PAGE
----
This book provides a framework for analyzing the impact of the separation of powers on party politics. Conventional political science wisdom assumes that democracy is impossible without political parties, because parties fulfil all the key functions of democratic governance. They nominate candidates, coordinate campaigns, aggregate interests, formulate and implement policy, and manage government power. When scholars first asserted the essential connection between parties and democracy, most of the world's democracies were parliamentary. Yet by the dawn of the twenty-first century, most democracies had directly elected presidents. David J. Samuels and Matthew S. Shugart provide a theoretical framework for analyzing variation in the relationships among presidents, parties, and prime ministers across the world's democracies, revealing the important ways that the separation of powers alters party organization and behavior - thereby changing the nature of democratic representation and accountability.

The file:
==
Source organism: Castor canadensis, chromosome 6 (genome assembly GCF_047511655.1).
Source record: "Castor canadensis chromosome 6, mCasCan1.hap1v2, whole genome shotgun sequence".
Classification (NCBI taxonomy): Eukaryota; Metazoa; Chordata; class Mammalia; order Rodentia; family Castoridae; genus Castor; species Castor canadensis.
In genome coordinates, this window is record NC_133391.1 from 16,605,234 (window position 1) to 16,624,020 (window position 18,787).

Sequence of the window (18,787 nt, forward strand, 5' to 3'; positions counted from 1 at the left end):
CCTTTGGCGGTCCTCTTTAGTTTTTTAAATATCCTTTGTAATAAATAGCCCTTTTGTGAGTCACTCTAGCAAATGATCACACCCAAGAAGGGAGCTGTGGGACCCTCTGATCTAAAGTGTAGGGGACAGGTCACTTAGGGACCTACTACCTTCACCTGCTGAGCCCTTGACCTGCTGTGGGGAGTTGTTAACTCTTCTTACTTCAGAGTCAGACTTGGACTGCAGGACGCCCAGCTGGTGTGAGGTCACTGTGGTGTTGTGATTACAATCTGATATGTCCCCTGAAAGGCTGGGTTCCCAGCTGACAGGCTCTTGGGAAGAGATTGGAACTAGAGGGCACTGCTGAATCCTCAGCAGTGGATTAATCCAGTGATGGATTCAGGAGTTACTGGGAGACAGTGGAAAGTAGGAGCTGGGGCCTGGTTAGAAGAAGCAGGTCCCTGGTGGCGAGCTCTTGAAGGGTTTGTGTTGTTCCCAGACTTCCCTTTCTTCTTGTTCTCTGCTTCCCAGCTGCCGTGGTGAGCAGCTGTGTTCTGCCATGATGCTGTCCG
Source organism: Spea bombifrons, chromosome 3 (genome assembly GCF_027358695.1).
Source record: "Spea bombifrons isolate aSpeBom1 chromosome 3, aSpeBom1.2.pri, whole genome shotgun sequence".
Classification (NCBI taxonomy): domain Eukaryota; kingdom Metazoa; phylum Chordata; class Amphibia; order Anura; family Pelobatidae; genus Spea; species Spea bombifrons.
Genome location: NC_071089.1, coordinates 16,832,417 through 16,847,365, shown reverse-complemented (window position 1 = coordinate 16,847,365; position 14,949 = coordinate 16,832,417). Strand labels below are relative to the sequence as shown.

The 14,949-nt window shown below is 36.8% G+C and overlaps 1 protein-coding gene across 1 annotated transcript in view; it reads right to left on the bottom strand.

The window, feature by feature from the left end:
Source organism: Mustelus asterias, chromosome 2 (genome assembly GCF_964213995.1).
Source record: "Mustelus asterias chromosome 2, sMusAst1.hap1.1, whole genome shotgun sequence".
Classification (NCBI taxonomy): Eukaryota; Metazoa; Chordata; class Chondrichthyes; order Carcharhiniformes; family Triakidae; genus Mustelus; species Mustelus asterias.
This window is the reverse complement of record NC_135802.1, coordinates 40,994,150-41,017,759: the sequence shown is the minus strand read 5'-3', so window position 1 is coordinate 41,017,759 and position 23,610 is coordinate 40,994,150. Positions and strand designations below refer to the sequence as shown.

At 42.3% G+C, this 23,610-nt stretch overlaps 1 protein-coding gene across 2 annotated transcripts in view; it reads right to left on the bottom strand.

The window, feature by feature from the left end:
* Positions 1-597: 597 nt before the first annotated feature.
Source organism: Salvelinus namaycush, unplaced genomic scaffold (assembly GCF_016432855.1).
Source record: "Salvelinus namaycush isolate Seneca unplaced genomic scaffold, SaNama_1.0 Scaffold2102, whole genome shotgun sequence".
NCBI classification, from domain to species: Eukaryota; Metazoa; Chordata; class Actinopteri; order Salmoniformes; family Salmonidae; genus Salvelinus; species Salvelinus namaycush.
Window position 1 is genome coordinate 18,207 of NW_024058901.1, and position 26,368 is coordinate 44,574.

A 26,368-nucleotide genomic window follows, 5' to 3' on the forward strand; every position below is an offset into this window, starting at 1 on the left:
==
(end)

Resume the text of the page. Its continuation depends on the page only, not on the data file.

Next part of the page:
Samuels and Shugart provide an analysis of the way that the separation of powers shapes parties' relationships with their leaders - either directly elected presidents or appointed prime ministers. Their work provides the first systematic study of how democratic constitutional design shapes the balance of power between executives and their parties.